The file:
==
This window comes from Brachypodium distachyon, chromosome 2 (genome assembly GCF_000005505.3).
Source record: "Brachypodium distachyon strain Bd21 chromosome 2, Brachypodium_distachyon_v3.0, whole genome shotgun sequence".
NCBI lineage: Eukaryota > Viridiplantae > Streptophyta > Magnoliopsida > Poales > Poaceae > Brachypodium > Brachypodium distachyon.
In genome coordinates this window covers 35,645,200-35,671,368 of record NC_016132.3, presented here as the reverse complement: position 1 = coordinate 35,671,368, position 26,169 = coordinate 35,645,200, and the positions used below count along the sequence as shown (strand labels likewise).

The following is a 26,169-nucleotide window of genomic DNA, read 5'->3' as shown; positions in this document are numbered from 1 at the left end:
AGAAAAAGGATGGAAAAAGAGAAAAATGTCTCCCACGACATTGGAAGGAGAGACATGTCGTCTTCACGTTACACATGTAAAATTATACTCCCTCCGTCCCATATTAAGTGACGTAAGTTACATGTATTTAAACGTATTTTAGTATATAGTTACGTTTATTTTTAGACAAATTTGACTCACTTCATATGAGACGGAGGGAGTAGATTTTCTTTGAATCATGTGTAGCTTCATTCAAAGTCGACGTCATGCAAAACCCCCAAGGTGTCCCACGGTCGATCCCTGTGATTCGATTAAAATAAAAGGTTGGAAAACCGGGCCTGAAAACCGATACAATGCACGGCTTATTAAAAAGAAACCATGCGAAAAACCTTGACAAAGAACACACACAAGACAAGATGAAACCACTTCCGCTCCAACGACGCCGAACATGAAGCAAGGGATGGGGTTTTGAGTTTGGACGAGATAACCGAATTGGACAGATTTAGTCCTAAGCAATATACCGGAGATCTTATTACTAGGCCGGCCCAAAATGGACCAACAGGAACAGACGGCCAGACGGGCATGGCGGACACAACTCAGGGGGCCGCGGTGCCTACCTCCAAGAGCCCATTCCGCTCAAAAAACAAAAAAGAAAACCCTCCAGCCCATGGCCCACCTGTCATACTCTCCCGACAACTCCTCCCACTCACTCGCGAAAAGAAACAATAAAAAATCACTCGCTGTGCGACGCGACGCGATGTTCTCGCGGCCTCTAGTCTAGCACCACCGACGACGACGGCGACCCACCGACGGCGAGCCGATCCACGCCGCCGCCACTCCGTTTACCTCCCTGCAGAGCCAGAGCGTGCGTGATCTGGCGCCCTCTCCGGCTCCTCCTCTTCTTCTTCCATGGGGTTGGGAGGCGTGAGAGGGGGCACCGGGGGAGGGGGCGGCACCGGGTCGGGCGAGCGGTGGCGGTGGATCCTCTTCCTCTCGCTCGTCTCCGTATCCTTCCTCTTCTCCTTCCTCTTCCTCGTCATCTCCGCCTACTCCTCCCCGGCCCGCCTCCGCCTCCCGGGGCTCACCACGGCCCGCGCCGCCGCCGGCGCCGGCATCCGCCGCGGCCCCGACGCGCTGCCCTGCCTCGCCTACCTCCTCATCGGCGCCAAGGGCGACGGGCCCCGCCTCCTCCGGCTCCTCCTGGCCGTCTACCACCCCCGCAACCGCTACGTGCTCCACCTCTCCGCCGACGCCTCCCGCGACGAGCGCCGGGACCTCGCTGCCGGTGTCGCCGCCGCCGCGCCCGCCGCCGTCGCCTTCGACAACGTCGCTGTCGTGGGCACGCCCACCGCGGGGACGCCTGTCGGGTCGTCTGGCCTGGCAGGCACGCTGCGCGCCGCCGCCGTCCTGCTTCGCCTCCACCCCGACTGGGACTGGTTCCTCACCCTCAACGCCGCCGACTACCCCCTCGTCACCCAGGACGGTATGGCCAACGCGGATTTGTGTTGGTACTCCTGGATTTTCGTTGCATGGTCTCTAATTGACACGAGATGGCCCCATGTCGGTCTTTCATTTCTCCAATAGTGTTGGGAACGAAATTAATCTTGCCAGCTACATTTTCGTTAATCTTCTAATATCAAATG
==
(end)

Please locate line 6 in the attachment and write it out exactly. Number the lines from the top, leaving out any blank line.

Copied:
AGAAAAAGGATGGAAAAAGAGAAAAATGTCTCCCACGACATTGGAAGGAGAGACATGTCGTCTTCACGTTACACATGTAAAATTATACTCCCTCCGTCCCATATTAAGTGACGTAAGTTACATGTATTTAAACGTATTTTAGTATATAGTTACGTTTATTTTTAGACAAATTTGACTCACTTCATATGAGACGGAGGGAGTAGATTTTCTTTGAATCATGTGTAGCTTCATTCAAAGTCGACGTCATGCAAAACCCCCAAGGTGTCCCACGGTCGATCCCTGTGATTCGATTAAAATAAAAGGTTGGAAAACCGGGCCTGAAAACCGATACAATGCACGGCTTATTAAAAAGAAACCATGCGAAAAACCTTGACAAAGAACACACACAAGACAAGATGAAACCACTTCCGCTCCAACGACGCCGAACATGAAGCAAGGGATGGGGTTTTGAGTTTGGACGAGATAACCGAATTGGACAGATTTAGTCCTAAGCAATATACCGGAGATCTTATTACTAGGCCGGCCCAAAATGGACCAACAGGAACAGACGGCCAGACGGGCATGGCGGACACAACTCAGGGGGCCGCGGTGCCTACCTCCAAGAGCCCATTCCGCTCAAAAAACAAAAAAGAAAACCCTCCAGCCCATGGCCCACCTGTCATACTCTCCCGACAACTCCTCCCACTCACTCGCGAAAAGAAACAATAAAAAATCACTCGCTGTGCGACGCGACGCGATGTTCTCGCGGCCTCTAGTCTAGCACCACCGACGACGACGGCGACCCACCGACGGCGAGCCGATCCACGCCGCCGCCACTCCGTTTACCTCCCTGCAGAGCCAGAGCGTGCGTGATCTGGCGCCCTCTCCGGCTCCTCCTCTTCTTCTTCCATGGGGTTGGGAGGCGTGAGAGGGGGCACCGGGGGAGGGGGCGGCACCGGGTCGGGCGAGCGGTGGCGGTGGATCCTCTTCCTCTCGCTCGTCTCCGTATCCTTCCTCTTCTCCTTCCTCTTCCTCGTCATCTCCGCCTACTCCTCCCCGGCCCGCCTCCGCCTCCCGGGGCTCACCACGGCCCGCGCCGCCGCCGGCGCCGGCATCCGCCGCGGCCCCGACGCGCTGCCCTGCCTCGCCTACCTCCTCATCGGCGCCAAGGGCGACGGGCCCCGCCTCCTCCGGCTCCTCCTGGCCGTCTACCACCCCCGCAACCGCTACGTGCTCCACCTCTCCGCCGACGCCTCCCGCGACGAGCGCCGGGACCTCGCTGCCGGTGTCGCCGCCGCCGCGCCCGCCGCCGTCGCCTTCGACAACGTCGCTGTCGTGGGCACGCCCACCGCGGGGACGCCTGTCGGGTCGTCTGGCCTGGCAGGCACGCTGCGCGCCGCCGCCGTCCTGCTTCGCCTCCACCCCGACTGGGACTGGTTCCTCACCCTCAACGCCGCCGACTACCCCCTCGTCACCCAGGACGGTATGGCCAACGCGGATTTGTGTTGGTACTCCTGGATTTTCGTTGCATGGTCTCTAATTGACACGAGATGGCCCCATGTCGGTCTTTCATTTCTCCAATAGTGTTGGGAACGAAATTAATCTTGCCAGCTACATTTTCGTTAATCTTCTAATATCAAATG